An increase in the Living Wage and lack of support for energy efficiency schemes in the Chancellor’s July Budget are cause for concern for the construction industry, two senior industry figures have warned.
John Sinfield, managing director of manufacturer Knauf Insulation, revealed his disappointment that more resources had not been committed to ensuring the nation’s long-term energy efficient future by supporting the renewables industry.
The managing director of the Builders Merchants Federation (BMF), John Newcomb, suggested proposed increases for low-wage employees could trouble company finances in the immediate future, but praised support for large firms’ apprentice training that came in the form of an apprenticeship levy.
Mr Sinfield said: “Today the Chancellor identified confidence as central to the future of business growth. He is right, and this confidence should be easiest to achieve where Government already plays a role.
“Unfortunately, recent stop-start changes to UK energy efficiency programmes have already reduced investment in the UK.
“Without a clear, long-term framework for delivering energy efficiency, the threat of rising utility costs risks slowing consumer spending across the economy.
“Further policy instability will also cause business investment to continue to go abroad, making existing commitments to tackle fuel poverty by 2030 incrementally harder to achieve.
“A housing stock that is fit for modern usage reduces costs to the NHS. This has been acknowledged by the National Institute for Health and Care Excellence.
“It shows that upgrading our homes – the infrastructure in which we live – is part of making public spending more efficient, and improving the causes of ill health rather than treating the symptoms alone.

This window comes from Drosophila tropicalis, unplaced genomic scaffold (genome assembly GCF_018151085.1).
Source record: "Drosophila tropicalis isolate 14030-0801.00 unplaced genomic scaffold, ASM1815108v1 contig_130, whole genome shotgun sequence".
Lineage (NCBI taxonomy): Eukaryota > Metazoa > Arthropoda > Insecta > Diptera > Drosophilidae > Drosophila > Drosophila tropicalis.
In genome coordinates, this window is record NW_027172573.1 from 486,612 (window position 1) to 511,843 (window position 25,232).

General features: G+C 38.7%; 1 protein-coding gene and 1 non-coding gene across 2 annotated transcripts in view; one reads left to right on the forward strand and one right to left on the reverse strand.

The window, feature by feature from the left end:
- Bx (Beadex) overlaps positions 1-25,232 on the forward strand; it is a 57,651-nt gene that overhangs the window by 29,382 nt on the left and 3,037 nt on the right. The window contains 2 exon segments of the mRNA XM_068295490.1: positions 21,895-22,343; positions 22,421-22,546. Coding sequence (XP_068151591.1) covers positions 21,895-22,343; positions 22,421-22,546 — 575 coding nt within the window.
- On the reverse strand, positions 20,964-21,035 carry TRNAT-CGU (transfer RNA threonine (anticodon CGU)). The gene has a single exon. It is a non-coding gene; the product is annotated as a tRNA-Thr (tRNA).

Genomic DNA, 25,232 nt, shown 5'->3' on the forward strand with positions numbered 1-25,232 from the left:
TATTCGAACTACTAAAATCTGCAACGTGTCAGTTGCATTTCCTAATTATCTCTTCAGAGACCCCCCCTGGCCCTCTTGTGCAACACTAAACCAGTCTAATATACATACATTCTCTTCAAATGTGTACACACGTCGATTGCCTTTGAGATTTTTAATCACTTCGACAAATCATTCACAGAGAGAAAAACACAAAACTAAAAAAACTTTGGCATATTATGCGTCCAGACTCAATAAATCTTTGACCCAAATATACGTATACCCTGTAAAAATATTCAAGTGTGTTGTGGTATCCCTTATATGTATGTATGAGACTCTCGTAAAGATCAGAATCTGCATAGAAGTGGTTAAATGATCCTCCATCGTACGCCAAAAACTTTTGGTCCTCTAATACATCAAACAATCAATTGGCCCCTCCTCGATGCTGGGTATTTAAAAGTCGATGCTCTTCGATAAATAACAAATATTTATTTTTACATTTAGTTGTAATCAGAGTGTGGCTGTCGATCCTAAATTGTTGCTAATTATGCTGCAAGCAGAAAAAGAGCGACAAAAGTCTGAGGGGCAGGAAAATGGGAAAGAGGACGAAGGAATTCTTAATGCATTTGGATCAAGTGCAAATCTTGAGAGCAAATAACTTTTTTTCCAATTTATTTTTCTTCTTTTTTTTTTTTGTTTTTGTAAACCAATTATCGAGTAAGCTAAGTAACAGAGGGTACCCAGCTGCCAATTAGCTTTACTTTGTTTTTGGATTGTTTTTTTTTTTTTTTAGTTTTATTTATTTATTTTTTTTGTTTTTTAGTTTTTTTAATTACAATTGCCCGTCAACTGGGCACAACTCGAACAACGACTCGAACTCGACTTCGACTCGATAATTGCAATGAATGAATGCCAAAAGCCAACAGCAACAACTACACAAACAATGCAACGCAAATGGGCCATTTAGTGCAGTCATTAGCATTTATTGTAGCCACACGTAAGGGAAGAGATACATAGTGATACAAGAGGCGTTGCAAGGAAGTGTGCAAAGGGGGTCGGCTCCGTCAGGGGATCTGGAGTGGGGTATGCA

“But achieving any of these benefits requires an industry able to invest in the skills needed to finish the job. And this means a clear government programme to support their own aims,” Sinfield said.
Meanwhile, Mr Newcomb praised the government’s new apprenticeship levy that will see large firms receive back more money than they invest in training.
However, he warned that the Chancellor’s proposed wage increases will squeeze company finances in the short term.
He said: “Apprenticeships are the lifeblood of our economy. We have been urging the Chancellor to ensure the future funding provision for apprenticeships is sufficiently attractive to encourage employers to invest in developing new talent and training.
“The apprenticeship levy is a welcome and much needed boost to this. It means there is a real incentive to take on apprentices.
“The setting of the level of the Annual Investment Allowance to £200,000 by January and raising the Employment Allowance by £1,000 to £3,000 by April next year will help our SME members in particular.
“The freezing of fuel is also good news, but will be offset by the higher wage bills due to the rise in the Living Wage. Members will be squeezed by this in the short term especially as the fall in corporation tax to 18% will not take full effect until 2020.”
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